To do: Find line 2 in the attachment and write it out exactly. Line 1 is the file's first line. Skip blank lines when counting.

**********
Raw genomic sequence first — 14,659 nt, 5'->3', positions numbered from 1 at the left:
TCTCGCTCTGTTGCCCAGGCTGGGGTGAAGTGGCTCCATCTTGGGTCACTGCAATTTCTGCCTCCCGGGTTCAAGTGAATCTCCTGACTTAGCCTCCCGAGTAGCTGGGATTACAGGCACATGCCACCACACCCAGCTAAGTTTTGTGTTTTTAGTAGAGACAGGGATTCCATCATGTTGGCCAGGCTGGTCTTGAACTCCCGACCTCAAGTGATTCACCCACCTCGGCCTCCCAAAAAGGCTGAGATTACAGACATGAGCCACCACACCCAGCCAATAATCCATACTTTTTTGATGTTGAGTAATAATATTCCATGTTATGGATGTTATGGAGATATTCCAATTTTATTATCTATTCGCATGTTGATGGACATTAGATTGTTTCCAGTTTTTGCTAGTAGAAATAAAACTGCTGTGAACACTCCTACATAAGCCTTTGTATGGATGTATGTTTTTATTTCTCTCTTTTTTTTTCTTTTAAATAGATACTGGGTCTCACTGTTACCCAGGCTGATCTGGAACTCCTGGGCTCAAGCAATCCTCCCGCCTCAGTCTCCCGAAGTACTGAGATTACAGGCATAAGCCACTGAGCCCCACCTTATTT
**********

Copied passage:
TCTCGCTCTGTTGCCCAGGCTGGGGTGAAGTGGCTCCATCTTGGGTCACTGCAATTTCTGCCTCCCGGGTTCAAGTGAATCTCCTGACTTAGCCTCCCGAGTAGCTGGGATTACAGGCACATGCCACCACACCCAGCTAAGTTTTGTGTTTTTAGTAGAGACAGGGATTCCATCATGTTGGCCAGGCTGGTCTTGAACTCCCGACCTCAAGTGATTCACCCACCTCGGCCTCCCAAAAAGGCTGAGATTACAGACATGAGCCACCACACCCAGCCAATAATCCATACTTTTTTGATGTTGAGTAATAATATTCCATGTTATGGATGTTATGGAGATATTCCAATTTTATTATCTATTCGCATGTTGATGGACATTAGATTGTTTCCAGTTTTTGCTAGTAGAAATAAAACTGCTGTGAACACTCCTACATAAGCCTTTGTATGGATGTATGTTTTTATTTCTCTCTTTTTTTTTCTTTTAAATAGATACTGGGTCTCACTGTTACCCAGGCTGATCTGGAACTCCTGGGCTCAAGCAATCCTCCCGCCTCAGTCTCCCGAAGTACTGAGATTACAGGCATAAGCCACTGAGCCCCACCTTATTT